Tuesday, March 24, 2009

Confusion about the New Deal

Steven Colbert interviews Jonathan Chait of the New Republic about the New Deal:

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The New Deal - Jonathan Chait
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People tend to talk about the "New Deal" as if it were one policy, when in reality it was a hodgepodge policies, regulations, and spending - some of which worked, some of which didn't. Many of the regulations did create serious market distortions, which impeded recovery, as Harold Cole and Lee Ohanian note:
"The most damaging policies were those at the heart of the recovery plan, including The National Industrial Recovery Act (NIRA), which tossed aside the nation's antitrust acts and permitted industries to collusively raise prices provided that they shared their newfound monopoly rents with workers by substantially raising wages well above underlying productivity growth. The NIRA covered over 500 industries, ranging from autos and steel, to ladies hosiery and poultry production. Each industry created a code of "fair competition" which spelled out what producers could and could not do, and which were designed to eliminate "excessive competition" that FDR believed to be the source of the Depression.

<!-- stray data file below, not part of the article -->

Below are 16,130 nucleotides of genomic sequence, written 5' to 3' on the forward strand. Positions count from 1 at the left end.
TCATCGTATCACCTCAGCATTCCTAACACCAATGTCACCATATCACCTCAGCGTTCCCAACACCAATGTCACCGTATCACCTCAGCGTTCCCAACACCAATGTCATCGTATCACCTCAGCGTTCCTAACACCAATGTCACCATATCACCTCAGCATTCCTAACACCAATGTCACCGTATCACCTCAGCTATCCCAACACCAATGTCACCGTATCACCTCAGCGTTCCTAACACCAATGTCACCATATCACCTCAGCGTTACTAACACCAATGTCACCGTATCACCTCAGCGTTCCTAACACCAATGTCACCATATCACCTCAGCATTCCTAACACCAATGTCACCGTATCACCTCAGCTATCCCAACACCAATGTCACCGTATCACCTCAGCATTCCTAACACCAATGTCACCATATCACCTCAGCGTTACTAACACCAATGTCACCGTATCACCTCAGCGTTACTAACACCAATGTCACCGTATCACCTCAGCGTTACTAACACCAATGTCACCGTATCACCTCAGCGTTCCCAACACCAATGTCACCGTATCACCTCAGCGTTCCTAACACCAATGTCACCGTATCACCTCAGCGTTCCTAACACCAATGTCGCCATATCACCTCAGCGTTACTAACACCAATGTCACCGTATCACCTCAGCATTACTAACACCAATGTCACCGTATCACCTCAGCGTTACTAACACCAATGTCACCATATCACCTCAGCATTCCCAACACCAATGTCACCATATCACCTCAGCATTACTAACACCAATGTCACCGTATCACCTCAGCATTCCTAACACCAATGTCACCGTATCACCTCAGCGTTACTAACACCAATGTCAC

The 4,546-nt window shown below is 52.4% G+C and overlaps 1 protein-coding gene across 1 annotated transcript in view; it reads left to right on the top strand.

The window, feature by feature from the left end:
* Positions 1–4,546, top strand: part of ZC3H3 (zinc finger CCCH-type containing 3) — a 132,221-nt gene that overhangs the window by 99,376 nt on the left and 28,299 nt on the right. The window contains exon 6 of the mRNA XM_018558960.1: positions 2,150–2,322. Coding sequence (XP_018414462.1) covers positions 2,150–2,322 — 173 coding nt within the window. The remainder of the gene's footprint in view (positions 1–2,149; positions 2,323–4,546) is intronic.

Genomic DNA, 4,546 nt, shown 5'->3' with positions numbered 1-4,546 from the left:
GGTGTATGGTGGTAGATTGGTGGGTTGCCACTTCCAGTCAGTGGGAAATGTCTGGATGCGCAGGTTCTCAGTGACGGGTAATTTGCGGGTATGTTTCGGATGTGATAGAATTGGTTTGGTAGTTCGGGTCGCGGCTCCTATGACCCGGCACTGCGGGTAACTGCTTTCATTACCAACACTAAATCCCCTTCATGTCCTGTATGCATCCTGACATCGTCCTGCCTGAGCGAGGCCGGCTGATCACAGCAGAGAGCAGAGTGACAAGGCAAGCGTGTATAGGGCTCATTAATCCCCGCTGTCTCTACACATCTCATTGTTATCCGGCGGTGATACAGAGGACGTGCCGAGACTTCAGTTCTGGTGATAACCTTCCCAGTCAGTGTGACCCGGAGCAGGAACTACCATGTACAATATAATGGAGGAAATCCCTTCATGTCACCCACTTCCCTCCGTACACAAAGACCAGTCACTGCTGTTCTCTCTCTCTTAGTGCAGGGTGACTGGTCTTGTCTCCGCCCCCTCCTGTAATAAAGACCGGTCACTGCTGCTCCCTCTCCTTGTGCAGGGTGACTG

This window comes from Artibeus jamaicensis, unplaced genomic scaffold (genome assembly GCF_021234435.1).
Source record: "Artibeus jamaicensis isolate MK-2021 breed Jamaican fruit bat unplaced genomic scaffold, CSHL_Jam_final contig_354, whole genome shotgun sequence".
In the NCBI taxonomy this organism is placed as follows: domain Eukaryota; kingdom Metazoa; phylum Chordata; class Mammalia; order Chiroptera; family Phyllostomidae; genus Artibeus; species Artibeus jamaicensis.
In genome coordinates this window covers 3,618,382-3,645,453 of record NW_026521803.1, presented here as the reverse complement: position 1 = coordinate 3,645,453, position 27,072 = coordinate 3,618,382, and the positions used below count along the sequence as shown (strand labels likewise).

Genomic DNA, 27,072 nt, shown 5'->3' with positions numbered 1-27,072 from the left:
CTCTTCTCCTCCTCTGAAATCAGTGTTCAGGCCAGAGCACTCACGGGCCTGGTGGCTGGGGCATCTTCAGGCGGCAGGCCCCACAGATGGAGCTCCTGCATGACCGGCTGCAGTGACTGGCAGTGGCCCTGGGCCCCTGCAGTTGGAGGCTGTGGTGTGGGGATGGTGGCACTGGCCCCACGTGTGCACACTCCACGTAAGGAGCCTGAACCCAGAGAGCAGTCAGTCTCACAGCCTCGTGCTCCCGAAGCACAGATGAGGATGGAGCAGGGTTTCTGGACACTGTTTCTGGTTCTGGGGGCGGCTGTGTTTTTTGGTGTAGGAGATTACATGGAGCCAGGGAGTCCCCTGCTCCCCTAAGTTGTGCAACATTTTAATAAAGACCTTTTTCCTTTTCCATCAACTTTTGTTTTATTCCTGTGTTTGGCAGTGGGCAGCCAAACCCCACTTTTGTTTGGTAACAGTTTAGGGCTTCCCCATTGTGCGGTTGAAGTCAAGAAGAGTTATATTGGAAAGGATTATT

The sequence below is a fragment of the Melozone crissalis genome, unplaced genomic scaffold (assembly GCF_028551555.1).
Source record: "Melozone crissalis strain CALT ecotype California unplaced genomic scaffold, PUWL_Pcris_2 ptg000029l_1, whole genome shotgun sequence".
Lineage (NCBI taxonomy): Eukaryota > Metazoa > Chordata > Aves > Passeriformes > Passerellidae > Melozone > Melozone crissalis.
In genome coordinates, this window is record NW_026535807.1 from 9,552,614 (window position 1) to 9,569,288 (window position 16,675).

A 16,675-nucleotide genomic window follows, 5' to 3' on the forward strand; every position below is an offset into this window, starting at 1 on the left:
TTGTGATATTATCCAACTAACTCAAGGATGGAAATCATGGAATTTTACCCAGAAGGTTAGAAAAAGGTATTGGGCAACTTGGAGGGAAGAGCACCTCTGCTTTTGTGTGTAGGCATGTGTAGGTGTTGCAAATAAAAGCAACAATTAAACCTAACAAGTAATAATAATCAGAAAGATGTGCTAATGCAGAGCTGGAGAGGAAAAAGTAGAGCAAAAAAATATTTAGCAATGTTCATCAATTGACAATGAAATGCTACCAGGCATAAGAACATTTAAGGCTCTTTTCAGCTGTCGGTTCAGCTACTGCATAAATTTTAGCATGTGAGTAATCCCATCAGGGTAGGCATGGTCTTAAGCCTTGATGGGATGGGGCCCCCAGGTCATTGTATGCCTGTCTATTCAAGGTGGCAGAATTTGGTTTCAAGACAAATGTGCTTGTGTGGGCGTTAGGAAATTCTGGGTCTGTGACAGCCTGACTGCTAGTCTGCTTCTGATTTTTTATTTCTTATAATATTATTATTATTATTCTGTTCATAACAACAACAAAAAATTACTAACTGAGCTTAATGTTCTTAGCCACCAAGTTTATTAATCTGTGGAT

These codes distorted the economy by artificially raising wages and prices, restricting output, and reducing productive capacity by placing quotas on industry investment in new plants and equipment. Following government approval of each industry code, industry prices and wages increased substantially, while prices and wages in sectors that weren't covered by the NIRA, such as agriculture, did not. We have calculated that manufacturing wages were as much as 25% above the level that would have prevailed without the New Deal. And while the artificially high wages created by the NIRA benefited the few that were fortunate to have a job in those industries, they significantly depressed production and employment, as the growth in wage costs far exceeded productivity growth."
Further, economist Robert Higgs provides evidence that the uncertainty created by the Roosevelt administration spooked businessmen, stifling investment.

Of course, that's not what the commentators in the clip are harping on. Their concern is the spending in the new stimulus plan; and on that, they have things mixed up. Both George Will and Sean Hannity are shown arguing that it was World War II, not the New Deal, that brought us out of the Depression. But how could a war bring the country out of the Depression? Through large-scale expansion of government spending! Bruce Bartlett explains:
"The [Great Depression] didn't really end until both monetary and fiscal policy became expansive with the onset of World War II. At that point, no one worried any more about budget deficits, and the Fed pegged interest rates to ensure that they stayed low, increasing the money supply as necessary to achieve this goal.

It was then and only then that the Great Depression truly ended. As a consequence, economists concluded that an expansive monetary and fiscal policy, which had been advocated by economist John Maynard Keynes throughout the 1930s, was the key to getting out of a depression."
So if you're arguing against the stimulus, you don't want to say that the War got us out of the Depression; if you do, you'll kind of undermine your entire argument.

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